CLOAKING A Romulan vessel hides by engaging its cloaking device. Image/Star Trek Online

Axanar Seeks to Exclude Major Evidence, Witnesses

See also: Judge Rules on Excluding Evidence and Peters' Personal Spending Spurs Axanar Accounting

Attorneys filed motions December 16, 2016, seeking to exclude evidence from Axanar’s upcoming copyright infringement trial. The defense, as expected, challenged the admissibility of defendant Alec Peters’ damning financial records, and sought to disallow testimony from Prelude director Christian Gossett and former chief technologist Terry McIntosh, citing their “personal drama” and “smear campaign” against Peters.

Meanwhile, the plaintiffs sought to exclude testimony from Star Trek directors J.J. Abrams and Justin Lin.

DEADLINE Attorneys for both sides asked the court to keep certain evidence away from the jury.

December 16 was designated by federal Judge R. Gary Klausner as the deadline for attorneys for both Axanar and the studios suing Peters to submit motions to exclude evidence from the upcoming trial.

Evidence to Keep from Jury

Among the motions filed, the parties sought to exclude the following evidence:

  • FINANCIALS Plaintiffs CBS and Paramount Pictures wanted to exclude the financial statements for Axanar that Peters had altered to delete personal expenses included in an earlier set of records.
  • SCRIPTS The studios wanted to exclude scripts Peters had revised after the lawsuit was filed in December 2016, as well as excluding testimony from witnesses discussing those scripts.
  • ABRAMS AND LIN CBS and Paramount sought to exclude all testimony and public statements made by Star Trek producer J.J. Abrams and director Justin Lin.
  • FAN FILM BLOGGER The studios also wanted to disallow testimony from Axanar surrogate Jonathan Lane as an expert witness on fan films. Lane publishes the pro-Axanar Fan Film Factor blog.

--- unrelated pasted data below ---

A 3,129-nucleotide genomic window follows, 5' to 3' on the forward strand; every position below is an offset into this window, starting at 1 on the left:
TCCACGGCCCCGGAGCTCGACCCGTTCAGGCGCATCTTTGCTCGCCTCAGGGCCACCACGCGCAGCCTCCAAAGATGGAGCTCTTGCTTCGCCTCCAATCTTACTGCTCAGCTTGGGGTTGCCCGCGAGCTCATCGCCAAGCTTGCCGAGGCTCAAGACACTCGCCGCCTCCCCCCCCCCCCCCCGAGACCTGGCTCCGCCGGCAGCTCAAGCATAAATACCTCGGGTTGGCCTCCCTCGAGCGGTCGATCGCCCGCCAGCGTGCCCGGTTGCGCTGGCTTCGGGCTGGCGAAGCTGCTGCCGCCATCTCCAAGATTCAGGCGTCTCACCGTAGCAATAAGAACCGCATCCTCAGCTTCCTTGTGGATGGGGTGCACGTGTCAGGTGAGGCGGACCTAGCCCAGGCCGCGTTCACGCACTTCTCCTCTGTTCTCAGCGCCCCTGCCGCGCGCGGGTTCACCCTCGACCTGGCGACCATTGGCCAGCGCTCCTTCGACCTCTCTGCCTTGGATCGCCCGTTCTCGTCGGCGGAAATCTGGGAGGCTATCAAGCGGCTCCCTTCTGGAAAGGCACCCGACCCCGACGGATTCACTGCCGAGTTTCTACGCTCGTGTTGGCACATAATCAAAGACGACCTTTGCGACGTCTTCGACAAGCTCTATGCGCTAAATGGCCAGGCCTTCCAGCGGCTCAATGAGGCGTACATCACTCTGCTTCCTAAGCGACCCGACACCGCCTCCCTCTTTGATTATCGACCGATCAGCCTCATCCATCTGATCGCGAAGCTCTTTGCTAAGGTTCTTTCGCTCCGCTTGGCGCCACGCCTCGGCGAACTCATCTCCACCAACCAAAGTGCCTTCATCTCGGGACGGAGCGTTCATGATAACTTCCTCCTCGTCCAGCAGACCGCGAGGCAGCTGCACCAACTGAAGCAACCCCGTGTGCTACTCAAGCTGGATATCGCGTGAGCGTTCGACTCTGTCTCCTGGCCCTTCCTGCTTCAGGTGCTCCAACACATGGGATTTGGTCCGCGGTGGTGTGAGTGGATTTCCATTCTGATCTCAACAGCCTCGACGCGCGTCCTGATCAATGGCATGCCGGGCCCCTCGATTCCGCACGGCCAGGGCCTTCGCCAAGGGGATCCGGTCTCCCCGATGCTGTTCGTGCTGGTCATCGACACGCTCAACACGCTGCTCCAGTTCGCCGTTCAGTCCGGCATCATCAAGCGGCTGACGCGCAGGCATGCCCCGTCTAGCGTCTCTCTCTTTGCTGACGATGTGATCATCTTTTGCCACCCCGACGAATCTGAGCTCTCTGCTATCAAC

MORE INFRINGEMENT CBS claims Axanar infringes on the character portrayed in the 2003 Star Trek novel, “Garth of Izar.”
  • FAN FILMS Paramount and CBS also wanted to exclude testimony and documents regarding Star Trek fan films, particularly the the fan film guidelines because they contend Axanar by its own admission was a fully professional, independent Star Trek film project, not a fan film.
  • GARTH NOVEL, ROLE-PLAYING GAME Axanar wanted to prevent the studios from claiming copyright infringement on any Star Trek works not identified in the plaintiffs’ actual legal complaint, including the Star Trek Role Playing Game Peters has always pointed to as an important source for Axanar, and the 2003 novel, “Garth of Izar,” which features the same protagonist as that portrayed in Axanar.
  • PERSONAL DRAMA Citing ““evidence concerning personal drama, smear campaign, and other irrelevant communications” — specifically naming former staff, director Gossett and CTO McIntosh — Axanar wanted all their testimony disallowed.
  • MORE SCRIPTS Axanar wanted to “preclude plaintiffs from referring to irrelevant superseded scripts,” meaning the “fully revised and locked” 2015 script on which Peters premised his crowdfunding campaign.
  • MORE FINANCIALS The defense also asked the court to disallow any mention of the financial information of “certain defendants,” presumably Peters, his former girlfriend Diana Kingsbury and others the plaintiffs claimed financially benefitted from Axanar.